Don’t Die From Heat Stroke. Here Are The Signs Of Heat Exhaustion & Stroke
It is going to be another hot day in Lubbock and throughout Texas. In and around Lubbock, high temperatures are expected to hit 108 degrees. Abilene and the Dallas-Fort Worth areas could see temperatures from 108-110 degrees, and Wichita Falls could see a high temperature of 114 degrees.
Yesterday we discussed the danger of extreme heat for pets. Today and for the rest of the week and throughout the rest of the summer.
Heat stroke doesn't just impact those who are older or out of shape. As NBCDFW reported, heat stroke can happen to anyone, just like it happened to a former Dallas Cowboys player.
The news of Marion Barber’s death in June rocked the sports world. Medical examiners now say when the former Dallas Cowboys running back was found unresponsive inside of his Frisco apartment, he’d suffered a heat stroke.
Dr. Seemal R. Desai said temperatures like what we’ve seen recently in North Texas mean no one is exempt from an elevated risk of heat-related illness.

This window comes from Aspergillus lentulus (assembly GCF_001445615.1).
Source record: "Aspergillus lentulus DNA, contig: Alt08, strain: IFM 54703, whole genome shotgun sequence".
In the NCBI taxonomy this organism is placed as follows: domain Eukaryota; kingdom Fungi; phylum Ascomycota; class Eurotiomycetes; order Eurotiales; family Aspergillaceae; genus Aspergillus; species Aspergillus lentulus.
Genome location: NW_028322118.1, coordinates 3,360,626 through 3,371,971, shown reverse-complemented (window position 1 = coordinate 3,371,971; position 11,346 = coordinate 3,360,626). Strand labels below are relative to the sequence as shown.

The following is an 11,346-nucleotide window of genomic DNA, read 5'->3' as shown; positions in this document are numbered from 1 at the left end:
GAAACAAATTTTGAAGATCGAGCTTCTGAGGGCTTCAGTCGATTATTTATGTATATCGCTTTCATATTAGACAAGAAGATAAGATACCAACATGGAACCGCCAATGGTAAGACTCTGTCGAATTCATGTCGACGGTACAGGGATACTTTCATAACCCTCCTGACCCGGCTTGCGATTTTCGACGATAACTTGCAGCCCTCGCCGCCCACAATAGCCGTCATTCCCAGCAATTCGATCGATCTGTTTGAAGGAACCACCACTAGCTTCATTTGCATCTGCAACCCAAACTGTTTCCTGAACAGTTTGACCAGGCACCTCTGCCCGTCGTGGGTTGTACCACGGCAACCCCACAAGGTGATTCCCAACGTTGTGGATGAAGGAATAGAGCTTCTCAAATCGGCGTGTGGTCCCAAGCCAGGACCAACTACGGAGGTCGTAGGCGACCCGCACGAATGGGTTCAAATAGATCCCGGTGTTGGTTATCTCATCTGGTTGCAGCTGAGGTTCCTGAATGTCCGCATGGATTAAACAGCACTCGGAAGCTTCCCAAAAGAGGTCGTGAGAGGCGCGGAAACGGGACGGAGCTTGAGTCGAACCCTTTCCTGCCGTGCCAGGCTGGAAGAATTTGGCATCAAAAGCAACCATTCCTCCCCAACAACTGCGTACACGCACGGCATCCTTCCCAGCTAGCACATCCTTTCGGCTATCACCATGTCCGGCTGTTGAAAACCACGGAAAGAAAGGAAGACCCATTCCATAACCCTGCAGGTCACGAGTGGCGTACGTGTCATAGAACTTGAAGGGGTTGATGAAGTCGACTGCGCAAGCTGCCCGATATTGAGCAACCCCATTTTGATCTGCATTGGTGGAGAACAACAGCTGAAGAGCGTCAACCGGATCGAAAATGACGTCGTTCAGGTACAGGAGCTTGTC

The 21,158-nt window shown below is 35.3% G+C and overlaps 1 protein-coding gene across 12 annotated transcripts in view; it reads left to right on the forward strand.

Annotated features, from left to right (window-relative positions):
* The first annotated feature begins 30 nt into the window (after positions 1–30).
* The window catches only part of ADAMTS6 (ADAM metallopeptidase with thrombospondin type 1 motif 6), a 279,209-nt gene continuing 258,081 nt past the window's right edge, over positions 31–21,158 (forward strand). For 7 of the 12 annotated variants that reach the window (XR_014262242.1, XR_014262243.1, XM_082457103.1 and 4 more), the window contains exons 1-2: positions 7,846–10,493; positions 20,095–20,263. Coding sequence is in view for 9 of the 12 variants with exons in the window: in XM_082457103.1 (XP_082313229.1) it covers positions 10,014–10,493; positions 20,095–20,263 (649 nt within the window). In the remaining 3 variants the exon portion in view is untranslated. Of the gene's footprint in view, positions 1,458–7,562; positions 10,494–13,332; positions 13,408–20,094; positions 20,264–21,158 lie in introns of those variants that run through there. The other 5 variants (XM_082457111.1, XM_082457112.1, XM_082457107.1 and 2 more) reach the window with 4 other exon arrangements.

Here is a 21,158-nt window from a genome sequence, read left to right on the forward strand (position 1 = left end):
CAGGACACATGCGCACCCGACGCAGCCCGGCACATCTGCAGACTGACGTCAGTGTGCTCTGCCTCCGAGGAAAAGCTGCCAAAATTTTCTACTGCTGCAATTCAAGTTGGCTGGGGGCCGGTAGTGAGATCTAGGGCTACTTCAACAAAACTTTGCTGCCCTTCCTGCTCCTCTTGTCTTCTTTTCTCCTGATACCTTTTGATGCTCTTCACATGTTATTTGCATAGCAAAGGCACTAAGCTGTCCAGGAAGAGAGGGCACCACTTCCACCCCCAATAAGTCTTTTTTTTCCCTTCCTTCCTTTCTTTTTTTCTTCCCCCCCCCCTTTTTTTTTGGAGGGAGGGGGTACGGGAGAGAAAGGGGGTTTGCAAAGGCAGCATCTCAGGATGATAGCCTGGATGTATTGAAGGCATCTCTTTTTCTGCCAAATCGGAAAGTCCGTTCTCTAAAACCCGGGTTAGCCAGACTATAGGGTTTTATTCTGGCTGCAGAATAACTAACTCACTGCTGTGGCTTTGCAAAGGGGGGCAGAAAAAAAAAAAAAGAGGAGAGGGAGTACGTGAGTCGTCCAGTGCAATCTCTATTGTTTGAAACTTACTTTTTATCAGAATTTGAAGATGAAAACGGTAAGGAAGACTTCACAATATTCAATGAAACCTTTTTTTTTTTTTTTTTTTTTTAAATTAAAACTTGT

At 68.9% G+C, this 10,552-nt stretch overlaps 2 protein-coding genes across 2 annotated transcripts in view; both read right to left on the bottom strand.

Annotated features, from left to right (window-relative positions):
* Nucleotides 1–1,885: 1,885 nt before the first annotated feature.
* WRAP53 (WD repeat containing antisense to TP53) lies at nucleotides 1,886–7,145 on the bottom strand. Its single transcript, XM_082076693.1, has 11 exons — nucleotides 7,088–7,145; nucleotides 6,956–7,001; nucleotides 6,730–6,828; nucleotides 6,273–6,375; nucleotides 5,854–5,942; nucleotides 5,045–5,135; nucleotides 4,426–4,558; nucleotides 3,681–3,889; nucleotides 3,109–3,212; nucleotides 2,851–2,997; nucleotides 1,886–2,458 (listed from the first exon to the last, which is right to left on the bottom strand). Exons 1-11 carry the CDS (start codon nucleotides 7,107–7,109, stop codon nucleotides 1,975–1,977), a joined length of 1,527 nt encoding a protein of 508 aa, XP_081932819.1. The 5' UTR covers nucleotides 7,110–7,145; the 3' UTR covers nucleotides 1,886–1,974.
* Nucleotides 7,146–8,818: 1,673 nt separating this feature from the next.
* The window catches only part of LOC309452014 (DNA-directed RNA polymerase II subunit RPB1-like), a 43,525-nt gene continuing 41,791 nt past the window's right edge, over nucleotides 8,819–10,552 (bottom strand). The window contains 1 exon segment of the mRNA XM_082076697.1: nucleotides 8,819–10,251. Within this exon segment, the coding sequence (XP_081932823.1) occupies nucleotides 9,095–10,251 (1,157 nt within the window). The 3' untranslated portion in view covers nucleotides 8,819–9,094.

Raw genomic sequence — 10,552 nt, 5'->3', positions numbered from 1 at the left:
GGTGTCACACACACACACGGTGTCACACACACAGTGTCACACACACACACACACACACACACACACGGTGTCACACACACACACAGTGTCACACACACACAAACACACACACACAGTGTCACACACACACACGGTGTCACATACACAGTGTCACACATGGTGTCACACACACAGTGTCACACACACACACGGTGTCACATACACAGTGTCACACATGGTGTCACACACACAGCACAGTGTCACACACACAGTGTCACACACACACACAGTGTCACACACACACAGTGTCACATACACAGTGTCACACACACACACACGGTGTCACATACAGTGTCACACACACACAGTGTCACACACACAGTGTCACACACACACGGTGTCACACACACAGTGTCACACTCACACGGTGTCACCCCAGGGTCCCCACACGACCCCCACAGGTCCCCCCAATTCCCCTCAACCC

“I think it’s important for the public to know this isn’t just limited to underlying medical conditions or the elderly,” Desai said. “Yes, those are risk factors. But this is something we all have to be aware of.”
So what symptoms do you need to be looking for when it comes to heat related illness? People can experience everything from heat cramps to heat exhaustion which could lead to heat stroke which can be fatal.
According to the Washington Post, the symptoms of heat exhaustion are things many people may have actually felt before. Symptoms include "heavy sweating, nausea along with vomiting, increased heart rate, dizziness, fatigue, and just not feeling well". If suffering any of those symptoms while outside working, walking, or messing around, make sure you stop and get treated. If left untreated heat exhaustion could lead to a deadly heat stroke. According to the Washington Post, here are the signs you are in real trouble.
Some key signs of heat stroke are central nervous system dysfunction, such as feeling confused or having seizures, as well as a lack of sweat.
The best ways of avoiding heat related illnesses and of course death? Avoid being outside during the heat of the day. Drink a lot of water, take breaks from outdoor activities, drink more water, wear the right type of clothing, and go ahead and drink more water.
Even the City of Lubbock is attempting to warn citizens of heat related issues.
If you have to be outdoors, stay hydrated and safe and know the warning signs of your own body.